Man helps police capture
Police then killed the man's dog and cuffed him.
Originally published here
"A dog's violent death"
by STEPHEN RILEY
Oregon Register-Guard, August 6, 2001
On the afternoon of July 21, as I was washing my truck, my life was changed forever by Springfield police. It all began after I had subdued an armed man who had robbed a tavern on Main Street and had run into my back yard. I'd pulled my weapon on the guy, ordered him to drop his gun, which he did, and then grabbed him after he had tried to break free and run. A neighbor and a couple of people who had been chasing the suspect came to my aid. I holstered my weapon and covered it with my shirt.
When the first police officer arrived, I saw my dog, Zeke, walking toward him. The officer immediately took an offensive tactical shooting stance and fired two quick shots. The second shot hit Zeke squarely. I yelled at the officer, who immediately pulled his weapon on me. I put my hands out so he could see I was not armed. He was very agitated and bounced the laser on his weapon all over my chest. He ordered me to hit the ground face-down, which I did. I was in mortal fear. Someone handcuffed me and took my weapon from its holster. My neighbor and I yelled that I lived here and that I had just captured the bad guy. I yelled for my dog to be taken to the vet. I saw my beloved and loyal friend Zeke pump the last of his blood from his exploded heart onto the gravel of my driveway. He was dead!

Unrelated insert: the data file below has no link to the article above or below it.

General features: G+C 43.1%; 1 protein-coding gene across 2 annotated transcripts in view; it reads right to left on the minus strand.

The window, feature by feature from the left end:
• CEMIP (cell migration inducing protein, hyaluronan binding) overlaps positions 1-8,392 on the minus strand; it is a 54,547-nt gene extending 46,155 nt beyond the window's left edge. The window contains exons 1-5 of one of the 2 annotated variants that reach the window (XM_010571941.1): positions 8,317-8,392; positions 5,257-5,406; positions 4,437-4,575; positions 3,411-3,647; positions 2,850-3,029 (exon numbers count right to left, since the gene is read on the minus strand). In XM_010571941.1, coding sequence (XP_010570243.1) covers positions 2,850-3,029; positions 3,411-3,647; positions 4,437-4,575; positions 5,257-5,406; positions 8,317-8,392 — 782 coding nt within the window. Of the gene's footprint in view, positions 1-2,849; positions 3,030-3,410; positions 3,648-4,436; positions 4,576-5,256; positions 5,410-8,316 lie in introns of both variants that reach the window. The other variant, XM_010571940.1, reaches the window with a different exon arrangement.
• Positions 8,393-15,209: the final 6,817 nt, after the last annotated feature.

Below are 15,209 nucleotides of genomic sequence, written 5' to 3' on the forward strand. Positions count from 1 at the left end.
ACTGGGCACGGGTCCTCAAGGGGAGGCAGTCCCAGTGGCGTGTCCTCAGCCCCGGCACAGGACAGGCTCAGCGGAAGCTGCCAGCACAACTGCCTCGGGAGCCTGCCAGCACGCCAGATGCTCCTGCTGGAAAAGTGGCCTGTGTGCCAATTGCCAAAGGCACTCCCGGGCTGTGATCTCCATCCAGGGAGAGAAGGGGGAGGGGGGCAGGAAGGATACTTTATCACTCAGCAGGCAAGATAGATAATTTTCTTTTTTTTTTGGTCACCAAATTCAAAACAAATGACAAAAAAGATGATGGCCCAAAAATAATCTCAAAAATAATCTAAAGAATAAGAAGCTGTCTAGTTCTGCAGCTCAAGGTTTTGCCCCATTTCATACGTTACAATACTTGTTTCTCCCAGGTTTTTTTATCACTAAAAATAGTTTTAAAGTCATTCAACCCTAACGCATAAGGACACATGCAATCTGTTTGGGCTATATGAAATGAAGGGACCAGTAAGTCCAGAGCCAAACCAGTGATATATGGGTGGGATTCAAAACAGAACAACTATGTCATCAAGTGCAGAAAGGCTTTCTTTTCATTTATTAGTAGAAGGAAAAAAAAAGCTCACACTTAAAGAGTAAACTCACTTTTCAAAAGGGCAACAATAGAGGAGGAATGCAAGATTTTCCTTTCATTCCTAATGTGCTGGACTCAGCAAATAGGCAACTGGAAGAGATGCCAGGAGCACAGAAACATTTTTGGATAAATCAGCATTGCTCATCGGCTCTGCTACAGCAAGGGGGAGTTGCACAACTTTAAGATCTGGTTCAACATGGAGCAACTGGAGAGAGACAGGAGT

By now it was pretty clear to the police that I lived in the house and that I had just done their job for them. But they wouldn't remove the handcuffs until I led them to the suspect's gun. One officer said that I was going to jail. My reply: "Let's go." After 15 or 20 minutes in the back of a patrol car, an officer removed the cuffs and I led him to the gun. Lots of time, paperwork, measurements and detectives followed.
As I write, I am still in shock over Zeke's violent death. This police-military action was totally inappropriate for the situation. It devastates a family through the loss of a devoted member. But it's just a dog - or a child, a wife, a husband or a friend.
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